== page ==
John W. Gilkeson is serving for the fourth term as a member of the county board of supervisors and his official record is one which has ever reflected credit upon himself and at the same time has proven highly satisfactory to his constituents He is, moreover, known as one of the enterprising farmers and extensive stock-dealers of the county, making his home upon an excellent farm of two hundred and forty acres in Wall township.
He was born in Marshall county, Illinois, August 11, 1854, of the marriage of William B. and Cecelia (Lytle) Gilkeson. The father was born in Missouri in 1830, representing an old family of that state. He was two years of age when his mother (his father having died) removed to Peoria county, Illinois, where he was reared. When a young man he went to Marshall county, this state, where he married Miss Cecelia Lytle. At the time of the Civil war he espoused the Union cause and served for one year with the boys in blue at the front. In 1867 he removed to Ford county, Illinois, where he carried on general farming for about twenty-two years and in 1889 he took up his abode in Chicago, where he has now made his home for nineteen years. Unto him and his wife were born five children, of whom four are living: Thomas, of Battle Creek, Michigan; Mont, who makes his home in Yorkton, Canada; Morris, living in Iroquois county, Illinois; and John W., of this review.
The last named spent his boyhood and youth in the usual manner of farm lads, acquiring his education in the district schools. The father being in ill health much of the time after his return from the war, the work of the farm largely devolved upon the son, who from the age of eleven years has led a most active life. Prosperity awaited him but the future was not revealed to the boy, who had to work hard in order to improve the farm and thus aid in the maintenance of the family in those early years. It is only through the stimulus of adversity that the best and strongest in man is brought out and developed and this early training brought forth in Mr. Gilkeson a strong manhood and a self-reliant character. At the age of twenty-one years he started out in business life on his own account as a farmer. For two and a half years he rented land and did his own housekeeping.
In October, 1878, however, Mr. Gilkeson secured a companion and helpmate for life's journey through his marriage to Miss Mary McClelland, of Iroquois county, Illinois. He brought his wife to the farm which he was then renting but which he purchased the following year, becoming owner of eighty acres. They practiced economy as well as industry and in 1885 were enabled to purchase an adjoining tract of eighty acres, while in 1903 the boundaries of the place were further extended until the farm now includes two hundred and forty acres of productive and valuable land, situated on section 13, Wall township. This is one of the best improved farms in the county, lacking in none of the accessories and conveniences of a model property. For years past Mr. Gilkeson has been extensively engaged in buying and selling of stock and is now one of the largest stock-dealers of this section, not only utilizing all the grain which he raises in this way but also buying extensively every year for feeding purposes.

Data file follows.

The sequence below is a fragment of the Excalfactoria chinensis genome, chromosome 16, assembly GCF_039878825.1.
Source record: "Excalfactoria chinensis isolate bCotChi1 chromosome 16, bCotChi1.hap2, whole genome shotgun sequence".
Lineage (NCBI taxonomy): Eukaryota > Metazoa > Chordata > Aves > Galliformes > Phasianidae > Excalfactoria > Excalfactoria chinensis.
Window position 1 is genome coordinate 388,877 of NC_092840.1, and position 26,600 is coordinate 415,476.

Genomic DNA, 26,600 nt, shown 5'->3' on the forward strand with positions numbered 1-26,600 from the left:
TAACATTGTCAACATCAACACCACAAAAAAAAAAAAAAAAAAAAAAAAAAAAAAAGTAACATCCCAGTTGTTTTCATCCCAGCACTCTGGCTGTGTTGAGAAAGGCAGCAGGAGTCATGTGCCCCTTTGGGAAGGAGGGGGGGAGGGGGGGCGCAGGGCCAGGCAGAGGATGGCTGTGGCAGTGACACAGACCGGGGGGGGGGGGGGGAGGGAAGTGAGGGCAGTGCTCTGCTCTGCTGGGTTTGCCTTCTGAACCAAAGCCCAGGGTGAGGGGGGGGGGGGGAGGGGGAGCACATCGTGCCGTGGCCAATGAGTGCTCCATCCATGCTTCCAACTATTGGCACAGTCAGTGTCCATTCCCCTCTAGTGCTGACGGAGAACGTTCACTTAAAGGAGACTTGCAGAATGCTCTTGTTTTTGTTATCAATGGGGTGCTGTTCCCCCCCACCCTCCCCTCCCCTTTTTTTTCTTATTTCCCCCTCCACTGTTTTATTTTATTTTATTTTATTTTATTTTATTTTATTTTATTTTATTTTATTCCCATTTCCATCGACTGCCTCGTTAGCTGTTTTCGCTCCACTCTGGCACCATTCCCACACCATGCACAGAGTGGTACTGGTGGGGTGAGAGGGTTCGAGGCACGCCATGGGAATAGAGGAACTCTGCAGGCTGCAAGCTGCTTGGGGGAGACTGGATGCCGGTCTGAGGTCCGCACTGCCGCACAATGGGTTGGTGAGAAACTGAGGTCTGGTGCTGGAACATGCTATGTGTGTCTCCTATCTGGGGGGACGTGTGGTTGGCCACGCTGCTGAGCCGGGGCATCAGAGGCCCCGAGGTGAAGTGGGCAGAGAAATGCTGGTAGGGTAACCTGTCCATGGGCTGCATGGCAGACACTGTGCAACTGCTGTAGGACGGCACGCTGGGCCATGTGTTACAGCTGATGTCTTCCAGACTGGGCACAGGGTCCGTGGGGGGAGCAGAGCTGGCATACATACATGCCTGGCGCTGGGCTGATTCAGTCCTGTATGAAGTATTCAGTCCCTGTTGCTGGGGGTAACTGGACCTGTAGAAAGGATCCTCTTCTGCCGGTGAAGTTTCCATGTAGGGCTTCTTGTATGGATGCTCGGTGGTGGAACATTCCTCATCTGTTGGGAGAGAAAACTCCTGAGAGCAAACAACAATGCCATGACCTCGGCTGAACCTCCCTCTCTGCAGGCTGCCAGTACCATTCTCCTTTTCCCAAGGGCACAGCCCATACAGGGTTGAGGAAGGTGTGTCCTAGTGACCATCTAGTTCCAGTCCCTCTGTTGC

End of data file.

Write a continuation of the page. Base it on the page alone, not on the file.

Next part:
Unto Mr. and Mrs. Gilkeson have been born three children: Myrtle, now the wife of Harry Marshal of this county; Charles Howard and Eugene, who are with their parents on the farm. The family are prominent in the community and their own home is justly celebrated for its gracious and attractive hospitality. Mr. Gilkeson is a member of Paxton Lodge, I. O. O. F., and of Lodi Camp, No. 1533, M. W. A. In politics he is a republican, recognized as one of the local leaders of his party. In 1887 he was elected town commissioner and filled the office so acceptably that he was continued therein for twelve consecutive years. He was then elected to the board of county supervisors and is now serving for the fifth consecutive term. In 1906, during the building of the courthouse, he was made chairman of the board of supervisors and the same year was made chairman of the building committee having in charge the erection of this new seat of justice. His business ability, his push and enterprise were manifest in the execution of the work and at all times in the discharge of his official duties he has displayed the same spirit of enterprise and determination which have characterized him in his business life. He is in the broadest sense a self-made man, being both the architect and builder of his own fortunes and has not only won a creditable and enviable position in business life, for in political circles as well honors have been conferred upon him. He enjoys in large measure the confidence and respect of his fellowmen and is distinctively one of the leading citizens of Ford county.

Extracted 16 Oct 2016 by Norma Hass from History of Ford County, Illinois, From Its Earliest Settlement to 1908, author E. A. Gardner, Volume 2, pages 676-680.

Templates in Time